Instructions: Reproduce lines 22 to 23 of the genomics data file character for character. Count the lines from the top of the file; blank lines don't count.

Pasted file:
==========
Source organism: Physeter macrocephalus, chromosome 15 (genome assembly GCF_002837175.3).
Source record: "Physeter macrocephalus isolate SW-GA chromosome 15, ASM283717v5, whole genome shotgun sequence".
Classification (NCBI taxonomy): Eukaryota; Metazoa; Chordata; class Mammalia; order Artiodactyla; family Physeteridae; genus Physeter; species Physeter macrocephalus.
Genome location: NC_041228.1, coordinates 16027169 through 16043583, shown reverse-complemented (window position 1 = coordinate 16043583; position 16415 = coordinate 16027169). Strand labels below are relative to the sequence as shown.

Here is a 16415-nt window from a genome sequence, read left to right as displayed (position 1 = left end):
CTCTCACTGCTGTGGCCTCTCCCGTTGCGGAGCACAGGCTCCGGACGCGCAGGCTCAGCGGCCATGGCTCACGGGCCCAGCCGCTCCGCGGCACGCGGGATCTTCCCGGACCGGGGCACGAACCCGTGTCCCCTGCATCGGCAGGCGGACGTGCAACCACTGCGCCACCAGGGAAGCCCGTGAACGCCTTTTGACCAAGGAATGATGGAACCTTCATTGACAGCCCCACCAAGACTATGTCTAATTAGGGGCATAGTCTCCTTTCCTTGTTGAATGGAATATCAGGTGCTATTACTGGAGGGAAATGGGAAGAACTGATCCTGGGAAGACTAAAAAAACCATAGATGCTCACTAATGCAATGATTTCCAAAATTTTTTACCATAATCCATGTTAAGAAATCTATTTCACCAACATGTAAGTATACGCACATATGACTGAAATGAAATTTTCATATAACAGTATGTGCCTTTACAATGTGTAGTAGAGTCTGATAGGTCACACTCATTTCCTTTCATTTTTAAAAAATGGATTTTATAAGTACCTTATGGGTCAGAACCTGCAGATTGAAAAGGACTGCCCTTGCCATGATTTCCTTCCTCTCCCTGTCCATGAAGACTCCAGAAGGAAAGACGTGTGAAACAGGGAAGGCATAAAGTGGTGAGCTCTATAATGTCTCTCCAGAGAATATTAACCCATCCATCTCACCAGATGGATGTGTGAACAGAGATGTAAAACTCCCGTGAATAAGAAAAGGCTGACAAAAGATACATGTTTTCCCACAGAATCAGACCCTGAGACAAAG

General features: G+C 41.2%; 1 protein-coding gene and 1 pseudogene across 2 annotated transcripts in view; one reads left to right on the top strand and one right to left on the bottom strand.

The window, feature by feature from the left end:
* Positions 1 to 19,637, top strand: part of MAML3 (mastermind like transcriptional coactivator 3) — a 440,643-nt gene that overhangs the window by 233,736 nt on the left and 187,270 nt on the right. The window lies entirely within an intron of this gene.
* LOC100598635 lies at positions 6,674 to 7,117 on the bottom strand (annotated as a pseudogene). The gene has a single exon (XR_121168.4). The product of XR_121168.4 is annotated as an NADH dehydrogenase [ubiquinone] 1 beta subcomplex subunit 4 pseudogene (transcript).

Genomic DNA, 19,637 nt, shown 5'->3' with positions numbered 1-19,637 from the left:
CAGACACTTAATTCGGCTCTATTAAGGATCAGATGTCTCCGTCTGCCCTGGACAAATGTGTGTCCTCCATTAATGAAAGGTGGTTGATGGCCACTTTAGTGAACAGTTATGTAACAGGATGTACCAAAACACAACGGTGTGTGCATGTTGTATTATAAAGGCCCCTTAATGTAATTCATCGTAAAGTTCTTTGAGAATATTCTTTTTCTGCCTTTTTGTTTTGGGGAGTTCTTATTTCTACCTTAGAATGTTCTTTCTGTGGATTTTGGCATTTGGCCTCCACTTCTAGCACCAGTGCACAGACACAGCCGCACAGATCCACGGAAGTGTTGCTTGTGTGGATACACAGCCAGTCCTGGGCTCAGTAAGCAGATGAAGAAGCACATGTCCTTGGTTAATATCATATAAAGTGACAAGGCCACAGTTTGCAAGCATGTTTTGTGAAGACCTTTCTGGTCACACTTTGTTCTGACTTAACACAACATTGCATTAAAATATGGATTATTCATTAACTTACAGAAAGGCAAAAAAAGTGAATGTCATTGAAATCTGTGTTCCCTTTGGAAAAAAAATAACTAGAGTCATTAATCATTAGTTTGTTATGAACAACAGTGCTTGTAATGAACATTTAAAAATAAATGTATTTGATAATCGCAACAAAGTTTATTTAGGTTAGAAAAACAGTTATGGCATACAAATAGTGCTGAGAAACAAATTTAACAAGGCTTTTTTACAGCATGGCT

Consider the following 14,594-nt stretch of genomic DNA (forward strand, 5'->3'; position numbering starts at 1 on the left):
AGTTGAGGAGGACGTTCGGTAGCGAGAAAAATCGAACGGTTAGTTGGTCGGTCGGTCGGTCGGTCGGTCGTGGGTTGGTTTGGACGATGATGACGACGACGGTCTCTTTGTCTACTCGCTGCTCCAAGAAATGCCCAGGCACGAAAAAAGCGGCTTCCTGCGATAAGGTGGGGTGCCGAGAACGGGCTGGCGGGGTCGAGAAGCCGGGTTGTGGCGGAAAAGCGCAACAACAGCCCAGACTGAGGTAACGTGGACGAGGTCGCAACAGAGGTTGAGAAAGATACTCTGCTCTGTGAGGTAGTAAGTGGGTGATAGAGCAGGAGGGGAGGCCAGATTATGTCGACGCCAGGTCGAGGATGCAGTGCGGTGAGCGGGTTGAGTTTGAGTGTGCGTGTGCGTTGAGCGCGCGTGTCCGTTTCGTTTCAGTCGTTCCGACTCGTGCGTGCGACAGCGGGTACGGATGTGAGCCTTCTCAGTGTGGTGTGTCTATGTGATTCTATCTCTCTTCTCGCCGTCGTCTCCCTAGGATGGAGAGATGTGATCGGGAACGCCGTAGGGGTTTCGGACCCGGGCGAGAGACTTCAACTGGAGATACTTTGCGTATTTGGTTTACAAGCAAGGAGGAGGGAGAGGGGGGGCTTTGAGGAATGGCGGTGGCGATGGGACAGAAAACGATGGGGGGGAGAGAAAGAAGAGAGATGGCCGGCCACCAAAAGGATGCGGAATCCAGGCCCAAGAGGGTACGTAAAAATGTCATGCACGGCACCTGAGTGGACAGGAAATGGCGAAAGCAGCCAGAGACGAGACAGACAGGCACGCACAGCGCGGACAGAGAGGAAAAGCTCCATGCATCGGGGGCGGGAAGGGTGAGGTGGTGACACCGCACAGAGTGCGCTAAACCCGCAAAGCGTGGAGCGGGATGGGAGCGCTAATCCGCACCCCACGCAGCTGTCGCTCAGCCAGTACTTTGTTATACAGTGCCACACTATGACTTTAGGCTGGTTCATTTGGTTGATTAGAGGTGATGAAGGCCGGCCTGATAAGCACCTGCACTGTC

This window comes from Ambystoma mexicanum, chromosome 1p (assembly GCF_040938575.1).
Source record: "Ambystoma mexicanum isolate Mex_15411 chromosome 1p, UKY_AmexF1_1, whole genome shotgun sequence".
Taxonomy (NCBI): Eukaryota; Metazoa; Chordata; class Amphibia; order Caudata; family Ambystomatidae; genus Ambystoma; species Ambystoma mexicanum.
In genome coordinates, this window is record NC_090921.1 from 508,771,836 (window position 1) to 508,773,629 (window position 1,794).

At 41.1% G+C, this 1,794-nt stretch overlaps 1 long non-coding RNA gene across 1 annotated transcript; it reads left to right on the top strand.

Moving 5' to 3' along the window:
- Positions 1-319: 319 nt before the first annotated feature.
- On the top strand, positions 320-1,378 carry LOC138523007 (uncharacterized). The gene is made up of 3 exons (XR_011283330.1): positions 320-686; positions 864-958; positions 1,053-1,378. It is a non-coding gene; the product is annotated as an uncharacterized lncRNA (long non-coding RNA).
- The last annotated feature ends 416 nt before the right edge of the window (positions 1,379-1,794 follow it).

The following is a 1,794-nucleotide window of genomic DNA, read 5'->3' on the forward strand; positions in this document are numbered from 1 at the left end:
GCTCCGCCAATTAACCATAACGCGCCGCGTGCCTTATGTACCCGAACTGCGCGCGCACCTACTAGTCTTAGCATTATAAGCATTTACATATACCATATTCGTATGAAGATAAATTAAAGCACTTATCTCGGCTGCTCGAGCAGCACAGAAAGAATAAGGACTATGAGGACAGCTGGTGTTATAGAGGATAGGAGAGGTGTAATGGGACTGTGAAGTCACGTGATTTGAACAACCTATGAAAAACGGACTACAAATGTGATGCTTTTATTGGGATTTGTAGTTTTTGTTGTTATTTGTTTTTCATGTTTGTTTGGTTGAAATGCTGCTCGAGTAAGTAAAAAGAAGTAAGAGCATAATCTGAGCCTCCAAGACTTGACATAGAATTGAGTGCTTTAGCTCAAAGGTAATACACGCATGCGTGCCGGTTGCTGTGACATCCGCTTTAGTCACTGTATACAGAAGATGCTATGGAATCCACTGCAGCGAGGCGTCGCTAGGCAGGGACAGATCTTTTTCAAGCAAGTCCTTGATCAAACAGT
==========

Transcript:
- On the top strand, positions 320-1,378 carry LOC138523007 (uncharacterized). The gene is made up of 3 exons (XR_011283330.1): positions 320-686; positions 864-958; positions 1,053-1,378. It is a non-coding gene; the product is annotated as an uncharacterized lncRNA (long non-coding RNA).
- The last annotated feature ends 416 nt before the right edge of the window (positions 1,379-1,794 follow it).